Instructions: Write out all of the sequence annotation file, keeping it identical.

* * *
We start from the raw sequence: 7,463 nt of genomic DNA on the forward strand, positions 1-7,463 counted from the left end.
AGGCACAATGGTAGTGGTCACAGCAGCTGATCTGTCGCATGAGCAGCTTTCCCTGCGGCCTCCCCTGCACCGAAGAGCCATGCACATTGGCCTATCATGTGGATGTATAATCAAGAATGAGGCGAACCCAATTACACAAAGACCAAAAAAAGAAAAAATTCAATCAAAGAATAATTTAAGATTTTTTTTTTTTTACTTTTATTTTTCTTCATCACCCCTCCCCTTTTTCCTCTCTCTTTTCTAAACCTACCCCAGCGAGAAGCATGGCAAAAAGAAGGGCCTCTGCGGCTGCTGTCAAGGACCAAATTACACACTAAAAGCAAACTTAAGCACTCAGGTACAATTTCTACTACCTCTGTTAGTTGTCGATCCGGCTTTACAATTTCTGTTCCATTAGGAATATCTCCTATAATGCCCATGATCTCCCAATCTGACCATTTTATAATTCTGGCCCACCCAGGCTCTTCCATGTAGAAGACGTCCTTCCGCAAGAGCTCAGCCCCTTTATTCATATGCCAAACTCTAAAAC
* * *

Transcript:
We start from the raw sequence: 7,463 nt of genomic DNA on the forward strand, positions 1-7,463 counted from the left end.
AGGCACAATGGTAGTGGTCACAGCAGCTGATCTGTCGCATGAGCAGCTTTCCCTGCGGCCTCCCCTGCACCGAAGAGCCATGCACATTGGCCTATCATGTGGATGTATAATCAAGAATGAGGCGAACCCAATTACACAAAGACCAAAAAAAGAAAAAATTCAATCAAAGAATAATTTAAGATTTTTTTTTTTTTACTTTTATTTTTCTTCATCACCCCTCCCCTTTTTCCTCTCTCTTTTCTAAACCTACCCCAGCGAGAAGCATGGCAAAAAGAAGGGCCTCTGCGGCTGCTGTCAAGGACCAAATTACACACTAAAAGCAAACTTAAGCACTCAGGTACAATTTCTACTACCTCTGTTAGTTGTCGATCCGGCTTTACAATTTCTGTTCCATTAGGAATATCTCCTATAATGCCCATGATCTCCCAATCTGACCATTTTATAATTCTGGCCCACCCAGGCTCTTCCATGTAGAAGACGTCCTTCCGCAAGAGCTCAGCCCCTTTATTCATATGCCAAACTCTAAAAC